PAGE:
2. Substantial Evidence

Appellant asserts that the Commission's decision should be reversed because there was no substantial evidence that Appellant was guilty of fraud. However, the Commission did not find Appellant guilty of fraud, and therefore we find no merit to this argument.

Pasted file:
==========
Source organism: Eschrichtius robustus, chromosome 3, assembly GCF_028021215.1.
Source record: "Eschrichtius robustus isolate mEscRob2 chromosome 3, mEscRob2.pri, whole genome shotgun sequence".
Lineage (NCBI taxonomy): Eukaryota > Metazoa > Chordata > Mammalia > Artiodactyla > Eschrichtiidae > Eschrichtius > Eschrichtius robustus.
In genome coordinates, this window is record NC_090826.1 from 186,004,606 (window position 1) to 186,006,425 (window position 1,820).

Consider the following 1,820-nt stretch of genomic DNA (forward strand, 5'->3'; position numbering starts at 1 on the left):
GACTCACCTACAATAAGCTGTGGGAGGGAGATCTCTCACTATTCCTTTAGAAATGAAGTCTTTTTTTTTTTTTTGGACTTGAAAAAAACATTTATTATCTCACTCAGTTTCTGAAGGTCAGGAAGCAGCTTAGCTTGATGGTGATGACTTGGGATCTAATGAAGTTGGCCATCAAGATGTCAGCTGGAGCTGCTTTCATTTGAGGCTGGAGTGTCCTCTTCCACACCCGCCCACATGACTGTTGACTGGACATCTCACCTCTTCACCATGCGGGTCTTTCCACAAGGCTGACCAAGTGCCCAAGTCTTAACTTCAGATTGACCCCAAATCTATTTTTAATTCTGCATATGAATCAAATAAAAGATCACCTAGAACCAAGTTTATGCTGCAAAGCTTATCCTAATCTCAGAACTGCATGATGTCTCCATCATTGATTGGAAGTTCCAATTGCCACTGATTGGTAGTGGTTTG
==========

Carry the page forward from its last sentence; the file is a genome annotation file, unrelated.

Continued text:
The Commission found that Appellant violated the specific statutory prohibitions against untrustworthy, incompetent, or improper behavior. NMSA 1978, § 61-29-12(B) and (K). Pursuant to its authority, the Commission suspended Appellant's license on the grounds that he misrepresented to prospective buyers both the size of the property in question and the age of the roof. Moreover, because Appellant was a former owner of the property and the listing salesman, the Commission concluded that Appellant possessed special knowledge relating to the size of the property and the condition of the roof. Furthermore, the Commission found that he had a duty to disclose this special knowledge. We note that on appeal from an order of the district court affirming an order of an administrative agency, this Court will review the record of the administrative hearing to determine if the administrative order was substantially supported by evidence and by applicable law. Grace v. Oil Conservation Commission, 87 N.M. 205, 531 P.2d 939 (1975).